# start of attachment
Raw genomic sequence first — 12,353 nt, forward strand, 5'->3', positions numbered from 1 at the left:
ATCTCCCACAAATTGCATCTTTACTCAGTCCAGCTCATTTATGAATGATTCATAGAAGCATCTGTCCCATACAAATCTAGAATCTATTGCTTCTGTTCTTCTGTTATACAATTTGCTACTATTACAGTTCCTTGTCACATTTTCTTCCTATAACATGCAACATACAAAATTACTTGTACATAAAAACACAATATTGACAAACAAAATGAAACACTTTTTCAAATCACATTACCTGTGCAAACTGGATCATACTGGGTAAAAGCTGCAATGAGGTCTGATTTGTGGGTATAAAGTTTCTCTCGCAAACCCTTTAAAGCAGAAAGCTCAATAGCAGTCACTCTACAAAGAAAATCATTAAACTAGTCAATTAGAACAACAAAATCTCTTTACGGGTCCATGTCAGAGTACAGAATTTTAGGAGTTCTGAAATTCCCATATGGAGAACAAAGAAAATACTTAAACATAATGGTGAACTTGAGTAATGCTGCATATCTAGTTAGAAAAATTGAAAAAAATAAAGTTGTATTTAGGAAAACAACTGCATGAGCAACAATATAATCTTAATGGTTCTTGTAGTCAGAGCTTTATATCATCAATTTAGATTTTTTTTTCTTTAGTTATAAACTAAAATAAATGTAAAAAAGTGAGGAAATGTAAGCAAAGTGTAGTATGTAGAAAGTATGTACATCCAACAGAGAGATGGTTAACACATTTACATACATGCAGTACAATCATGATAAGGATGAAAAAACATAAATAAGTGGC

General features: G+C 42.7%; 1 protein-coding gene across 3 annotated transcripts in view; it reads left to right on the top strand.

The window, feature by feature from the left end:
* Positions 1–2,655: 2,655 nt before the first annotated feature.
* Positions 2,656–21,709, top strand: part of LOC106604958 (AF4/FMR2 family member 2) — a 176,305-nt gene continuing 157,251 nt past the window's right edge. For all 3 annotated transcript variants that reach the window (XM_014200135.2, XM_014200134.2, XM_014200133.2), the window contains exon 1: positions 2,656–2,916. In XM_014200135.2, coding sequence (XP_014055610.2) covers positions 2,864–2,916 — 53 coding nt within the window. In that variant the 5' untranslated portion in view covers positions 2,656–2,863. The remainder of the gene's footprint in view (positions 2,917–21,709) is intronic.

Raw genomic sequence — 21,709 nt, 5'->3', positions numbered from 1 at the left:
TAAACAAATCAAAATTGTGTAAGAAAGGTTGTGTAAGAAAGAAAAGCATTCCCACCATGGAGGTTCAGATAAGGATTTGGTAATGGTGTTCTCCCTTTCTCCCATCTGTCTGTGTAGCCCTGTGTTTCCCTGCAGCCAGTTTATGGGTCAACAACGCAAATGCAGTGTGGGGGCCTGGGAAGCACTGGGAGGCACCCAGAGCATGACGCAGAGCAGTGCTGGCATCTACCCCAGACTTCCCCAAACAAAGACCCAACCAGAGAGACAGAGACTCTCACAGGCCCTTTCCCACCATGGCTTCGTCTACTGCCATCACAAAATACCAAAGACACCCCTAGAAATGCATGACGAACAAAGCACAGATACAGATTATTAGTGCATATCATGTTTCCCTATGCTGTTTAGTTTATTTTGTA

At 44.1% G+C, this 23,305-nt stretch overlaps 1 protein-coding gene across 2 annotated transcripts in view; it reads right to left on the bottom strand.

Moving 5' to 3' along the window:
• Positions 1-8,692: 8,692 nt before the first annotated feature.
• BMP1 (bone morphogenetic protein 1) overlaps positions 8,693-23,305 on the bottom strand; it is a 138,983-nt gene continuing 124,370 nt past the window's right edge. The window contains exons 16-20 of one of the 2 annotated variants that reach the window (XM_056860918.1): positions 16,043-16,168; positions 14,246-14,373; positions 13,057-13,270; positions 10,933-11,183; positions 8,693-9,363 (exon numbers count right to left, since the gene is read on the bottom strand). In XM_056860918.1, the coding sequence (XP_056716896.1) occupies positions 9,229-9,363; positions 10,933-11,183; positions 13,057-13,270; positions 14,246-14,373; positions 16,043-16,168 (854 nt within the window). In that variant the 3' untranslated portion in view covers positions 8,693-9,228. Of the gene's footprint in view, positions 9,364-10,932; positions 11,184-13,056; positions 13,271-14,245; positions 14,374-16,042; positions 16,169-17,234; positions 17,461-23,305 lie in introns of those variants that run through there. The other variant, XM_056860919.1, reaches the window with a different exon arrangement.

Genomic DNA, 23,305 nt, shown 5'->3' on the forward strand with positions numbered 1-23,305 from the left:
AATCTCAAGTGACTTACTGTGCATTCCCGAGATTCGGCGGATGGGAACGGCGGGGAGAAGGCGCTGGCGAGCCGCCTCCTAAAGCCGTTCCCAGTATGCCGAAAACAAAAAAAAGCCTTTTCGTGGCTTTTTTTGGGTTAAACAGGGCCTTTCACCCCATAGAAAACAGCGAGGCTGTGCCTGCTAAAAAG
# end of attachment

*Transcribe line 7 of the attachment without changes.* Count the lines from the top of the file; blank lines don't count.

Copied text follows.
Raw genomic sequence — 21,709 nt, 5'->3', positions numbered from 1 at the left: